A small team of physicists in Sydney have been lauded as “national heroes” by new Science and Industry minister Ed Husic after they revealed a quantum computing breakthrough set to “supercharge” economies around the world.
Pioneering Australian company Silicon Quantum Computing (SQC) on Thursday announced its team had developed the world’s first integrated circuit manufactured at an atomic scale.
The breakthrough is a “penny drop” moment for quantum scientists and could lead to entirely new materials being constructed and dramatically improved chemical processes, according to SQC founder and 2018 Australian of the Year Professor Michelle Simmons.
The integrated circuit also marks a significant milestone in SQC’s journey to build a commercial quantum computer and another display of Australia’s quantum leadership, which Mr Husic pledged to make a “national priority”.
Professor Simmons, Mr Husic, UNSW vice chancellor Professor Attila Brungs, and chair of SQC backer the Commonwealth Bank, Catherine Livingstone, launched the findings at a special event at UNSW.
But Mr Husic said the attention should be on the “national heroes” standing at the back of the crowded room – the SQC team.
“What you’re doing in terms of being able to supercharge economies and what it will do to transform those economies and make sure we are ahead of the pack is vital,” Mr Husic said.
“What you’re doing here is crucial. We need to hold on to this talent. We will celebrate it we will back it and we will make sure…the world comes here, not the other way around.”
A team of around 40 SQC scientists work at state-of-the-art facilities at UNSW, after the company was formed in 2017 with over $83 million of capital funding from the Australian Commonwealth Government, UNSW Sydney, the Commonwealth Bank, Telstra and the New South Wales government.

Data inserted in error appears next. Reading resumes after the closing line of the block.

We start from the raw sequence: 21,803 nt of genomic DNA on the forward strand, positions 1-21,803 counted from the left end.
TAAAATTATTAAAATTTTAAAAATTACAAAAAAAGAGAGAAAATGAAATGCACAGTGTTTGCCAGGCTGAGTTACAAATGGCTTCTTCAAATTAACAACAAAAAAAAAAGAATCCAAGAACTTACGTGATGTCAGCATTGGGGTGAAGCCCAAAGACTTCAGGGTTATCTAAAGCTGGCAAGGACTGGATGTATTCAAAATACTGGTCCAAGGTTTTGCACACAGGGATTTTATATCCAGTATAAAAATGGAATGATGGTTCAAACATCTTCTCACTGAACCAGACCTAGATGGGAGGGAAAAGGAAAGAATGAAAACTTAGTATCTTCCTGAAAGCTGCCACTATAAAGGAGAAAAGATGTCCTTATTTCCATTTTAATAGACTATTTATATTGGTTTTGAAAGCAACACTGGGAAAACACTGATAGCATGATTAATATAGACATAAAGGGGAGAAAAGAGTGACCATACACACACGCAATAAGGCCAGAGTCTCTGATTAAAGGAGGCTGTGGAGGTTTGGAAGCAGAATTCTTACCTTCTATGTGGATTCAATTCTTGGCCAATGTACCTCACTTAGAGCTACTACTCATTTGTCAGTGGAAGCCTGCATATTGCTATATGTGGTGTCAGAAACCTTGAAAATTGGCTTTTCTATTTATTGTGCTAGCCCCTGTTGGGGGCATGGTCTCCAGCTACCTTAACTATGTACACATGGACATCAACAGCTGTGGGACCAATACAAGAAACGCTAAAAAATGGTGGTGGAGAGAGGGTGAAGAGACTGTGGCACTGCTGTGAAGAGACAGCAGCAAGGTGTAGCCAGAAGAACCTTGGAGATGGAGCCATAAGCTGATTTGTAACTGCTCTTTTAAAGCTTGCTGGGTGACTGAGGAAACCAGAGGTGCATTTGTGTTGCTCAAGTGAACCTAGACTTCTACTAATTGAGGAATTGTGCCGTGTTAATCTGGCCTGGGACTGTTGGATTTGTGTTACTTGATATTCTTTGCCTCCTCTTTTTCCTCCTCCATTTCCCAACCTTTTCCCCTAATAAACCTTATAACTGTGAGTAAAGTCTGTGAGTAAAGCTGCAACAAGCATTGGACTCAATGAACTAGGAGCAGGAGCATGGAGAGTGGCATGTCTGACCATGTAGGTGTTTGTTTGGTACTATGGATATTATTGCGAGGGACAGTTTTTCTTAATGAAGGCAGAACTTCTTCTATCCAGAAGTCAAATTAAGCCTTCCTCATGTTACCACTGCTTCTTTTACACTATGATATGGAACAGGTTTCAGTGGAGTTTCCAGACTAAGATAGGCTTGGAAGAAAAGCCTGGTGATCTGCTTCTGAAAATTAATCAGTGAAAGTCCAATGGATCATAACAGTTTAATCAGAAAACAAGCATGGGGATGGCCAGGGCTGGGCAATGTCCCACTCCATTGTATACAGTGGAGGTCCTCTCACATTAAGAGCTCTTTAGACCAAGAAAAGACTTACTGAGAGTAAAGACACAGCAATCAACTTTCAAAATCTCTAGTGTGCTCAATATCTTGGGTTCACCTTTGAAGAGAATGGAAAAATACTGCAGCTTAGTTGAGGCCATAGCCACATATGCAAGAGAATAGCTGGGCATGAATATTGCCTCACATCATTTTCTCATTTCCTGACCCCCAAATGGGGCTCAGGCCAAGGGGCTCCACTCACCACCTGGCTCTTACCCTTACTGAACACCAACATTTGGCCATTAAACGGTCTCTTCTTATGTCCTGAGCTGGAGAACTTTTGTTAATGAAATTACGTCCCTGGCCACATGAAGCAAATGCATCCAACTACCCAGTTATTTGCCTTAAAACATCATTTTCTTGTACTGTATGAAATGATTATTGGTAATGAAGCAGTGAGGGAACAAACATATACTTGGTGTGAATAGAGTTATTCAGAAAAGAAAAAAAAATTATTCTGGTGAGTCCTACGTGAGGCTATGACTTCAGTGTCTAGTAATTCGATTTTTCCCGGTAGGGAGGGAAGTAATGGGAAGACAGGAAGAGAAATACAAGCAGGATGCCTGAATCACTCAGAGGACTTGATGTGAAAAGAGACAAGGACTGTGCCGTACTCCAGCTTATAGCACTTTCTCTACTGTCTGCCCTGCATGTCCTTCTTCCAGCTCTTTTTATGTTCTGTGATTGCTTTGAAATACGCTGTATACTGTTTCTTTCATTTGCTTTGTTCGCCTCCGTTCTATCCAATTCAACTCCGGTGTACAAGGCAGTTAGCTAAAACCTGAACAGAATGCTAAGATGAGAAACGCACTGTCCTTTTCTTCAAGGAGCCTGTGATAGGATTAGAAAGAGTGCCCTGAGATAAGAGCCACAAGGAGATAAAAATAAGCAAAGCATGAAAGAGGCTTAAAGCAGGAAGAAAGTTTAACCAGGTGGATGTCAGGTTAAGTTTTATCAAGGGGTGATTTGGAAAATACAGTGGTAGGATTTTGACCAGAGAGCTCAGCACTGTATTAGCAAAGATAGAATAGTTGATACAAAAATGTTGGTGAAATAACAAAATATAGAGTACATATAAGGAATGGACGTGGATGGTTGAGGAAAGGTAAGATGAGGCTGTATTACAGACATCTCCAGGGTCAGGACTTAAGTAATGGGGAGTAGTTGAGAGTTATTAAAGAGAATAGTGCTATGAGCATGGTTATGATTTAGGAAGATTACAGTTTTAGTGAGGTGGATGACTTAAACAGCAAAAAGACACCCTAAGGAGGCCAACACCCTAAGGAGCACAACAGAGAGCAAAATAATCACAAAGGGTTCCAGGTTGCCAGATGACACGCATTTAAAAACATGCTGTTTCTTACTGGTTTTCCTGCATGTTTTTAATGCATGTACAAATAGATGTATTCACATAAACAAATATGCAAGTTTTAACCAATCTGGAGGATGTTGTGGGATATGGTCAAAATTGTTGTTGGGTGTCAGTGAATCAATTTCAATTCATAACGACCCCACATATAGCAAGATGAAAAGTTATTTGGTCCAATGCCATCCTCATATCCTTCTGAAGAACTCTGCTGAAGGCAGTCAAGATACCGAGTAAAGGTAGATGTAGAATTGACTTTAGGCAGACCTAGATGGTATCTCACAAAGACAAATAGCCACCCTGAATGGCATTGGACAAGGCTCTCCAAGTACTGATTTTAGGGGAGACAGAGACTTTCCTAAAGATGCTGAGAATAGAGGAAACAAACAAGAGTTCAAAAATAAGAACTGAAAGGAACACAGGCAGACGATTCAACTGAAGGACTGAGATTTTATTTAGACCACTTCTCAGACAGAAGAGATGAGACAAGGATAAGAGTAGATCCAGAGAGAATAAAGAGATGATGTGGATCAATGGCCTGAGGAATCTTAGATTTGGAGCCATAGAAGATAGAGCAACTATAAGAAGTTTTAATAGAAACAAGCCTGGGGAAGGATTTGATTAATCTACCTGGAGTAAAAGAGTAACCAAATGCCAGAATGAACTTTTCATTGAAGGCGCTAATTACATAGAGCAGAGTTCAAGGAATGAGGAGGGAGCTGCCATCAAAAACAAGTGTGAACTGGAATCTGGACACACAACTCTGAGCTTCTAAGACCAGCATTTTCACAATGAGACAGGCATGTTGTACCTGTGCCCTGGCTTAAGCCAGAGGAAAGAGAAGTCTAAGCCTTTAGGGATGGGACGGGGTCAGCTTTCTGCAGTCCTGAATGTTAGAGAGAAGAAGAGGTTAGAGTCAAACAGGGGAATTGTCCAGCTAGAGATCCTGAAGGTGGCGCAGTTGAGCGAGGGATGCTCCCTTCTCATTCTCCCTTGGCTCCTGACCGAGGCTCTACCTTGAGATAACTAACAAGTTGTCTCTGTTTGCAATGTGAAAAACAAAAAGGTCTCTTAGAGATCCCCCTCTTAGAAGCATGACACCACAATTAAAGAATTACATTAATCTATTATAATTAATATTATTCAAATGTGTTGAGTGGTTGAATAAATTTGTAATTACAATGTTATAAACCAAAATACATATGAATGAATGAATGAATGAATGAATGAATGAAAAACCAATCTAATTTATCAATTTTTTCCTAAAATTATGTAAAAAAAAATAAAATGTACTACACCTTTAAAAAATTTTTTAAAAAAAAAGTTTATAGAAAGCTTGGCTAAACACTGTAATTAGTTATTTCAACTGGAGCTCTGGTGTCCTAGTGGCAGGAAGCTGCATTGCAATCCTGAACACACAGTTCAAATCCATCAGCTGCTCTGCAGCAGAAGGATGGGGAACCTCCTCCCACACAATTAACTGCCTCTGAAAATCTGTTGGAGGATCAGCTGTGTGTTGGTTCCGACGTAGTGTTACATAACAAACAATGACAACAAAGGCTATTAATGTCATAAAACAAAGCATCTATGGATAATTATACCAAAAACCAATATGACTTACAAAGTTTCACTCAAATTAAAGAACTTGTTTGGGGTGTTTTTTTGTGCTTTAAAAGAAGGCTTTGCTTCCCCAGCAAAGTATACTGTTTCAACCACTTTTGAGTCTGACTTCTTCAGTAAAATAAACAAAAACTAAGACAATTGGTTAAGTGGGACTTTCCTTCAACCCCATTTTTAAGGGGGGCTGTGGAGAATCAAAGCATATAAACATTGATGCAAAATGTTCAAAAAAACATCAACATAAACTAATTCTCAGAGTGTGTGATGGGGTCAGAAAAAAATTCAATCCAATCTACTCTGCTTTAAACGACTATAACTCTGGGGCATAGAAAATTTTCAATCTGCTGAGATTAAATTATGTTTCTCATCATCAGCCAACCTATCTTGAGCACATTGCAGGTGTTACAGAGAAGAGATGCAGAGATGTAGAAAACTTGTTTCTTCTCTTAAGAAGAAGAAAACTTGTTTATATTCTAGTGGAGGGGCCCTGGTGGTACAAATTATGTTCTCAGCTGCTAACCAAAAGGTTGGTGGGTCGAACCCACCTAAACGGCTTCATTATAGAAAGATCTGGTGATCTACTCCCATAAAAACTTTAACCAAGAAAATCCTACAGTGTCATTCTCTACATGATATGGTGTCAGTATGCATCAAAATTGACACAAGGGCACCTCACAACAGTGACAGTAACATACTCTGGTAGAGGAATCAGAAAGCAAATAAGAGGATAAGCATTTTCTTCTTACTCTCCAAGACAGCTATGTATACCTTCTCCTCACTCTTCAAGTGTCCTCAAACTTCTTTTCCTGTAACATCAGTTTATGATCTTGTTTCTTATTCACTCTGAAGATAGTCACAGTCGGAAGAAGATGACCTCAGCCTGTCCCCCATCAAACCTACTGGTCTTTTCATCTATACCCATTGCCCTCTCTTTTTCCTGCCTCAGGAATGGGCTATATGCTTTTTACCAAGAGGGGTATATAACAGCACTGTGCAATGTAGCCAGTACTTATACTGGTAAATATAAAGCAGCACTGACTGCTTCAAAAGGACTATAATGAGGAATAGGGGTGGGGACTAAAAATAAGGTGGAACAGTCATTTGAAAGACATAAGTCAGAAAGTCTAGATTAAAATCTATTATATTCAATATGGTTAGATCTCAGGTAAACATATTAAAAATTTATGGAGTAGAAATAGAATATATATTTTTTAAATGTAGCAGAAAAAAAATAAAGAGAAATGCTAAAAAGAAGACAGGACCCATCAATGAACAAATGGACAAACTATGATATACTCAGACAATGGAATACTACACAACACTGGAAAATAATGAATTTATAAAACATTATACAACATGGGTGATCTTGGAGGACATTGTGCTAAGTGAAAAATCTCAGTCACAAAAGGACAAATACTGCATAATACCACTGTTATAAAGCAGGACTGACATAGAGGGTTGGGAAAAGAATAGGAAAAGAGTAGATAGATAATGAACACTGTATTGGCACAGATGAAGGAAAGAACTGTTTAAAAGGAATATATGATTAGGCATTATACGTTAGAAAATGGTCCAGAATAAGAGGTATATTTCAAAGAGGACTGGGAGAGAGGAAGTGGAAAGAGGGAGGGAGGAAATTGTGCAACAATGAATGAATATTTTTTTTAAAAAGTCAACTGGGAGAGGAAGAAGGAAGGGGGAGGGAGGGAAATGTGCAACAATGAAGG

SQC and its team are reaping the rewards of research done decades earlier and are the exact type of people Mr Husic and the new Labor government have promised to keep in Australia amid a global race for science and technology talent.
The Albanese government is in the process of setting up a $15 billion National Reconstruction Fund to finance Australian manufacturing and industry projects, with $1 billion set aside for critical technologies like quantum.
Labor has also committed $4 million to increase quantum technology PhDs and research collaboration and will continue the development of a national quantum strategy the previous government began last year.
Mr Husic said the quantum sector is now a “national priority” and the government will fight to keep talent in Australia.
“We waited too long on AI and we’ve lost people [overseas]. We recognise what you’re doing here on quantum but we’ve got others that are wanting to poach you and take you overseas. We’ve had governments years before say we’re going to end the brain drain. I’m telling you; we are going to fight every single day to hold you here.”
Professor Simmons said attracting the best talent to Australia and limiting a quantum brain drain requires Australia to maintain global leadership in quantum research and development.
“We’ve got to be leading. People want to go to the leaders,” Professor Simmons told InnovationAus.com
She said the role for the government is mainly about funding to add more research and more companies based on it, with commercial applications still years away.
“Funding for the company to get more jobs in the company will be probably the biggest challenge for us the moment [at SQC].”
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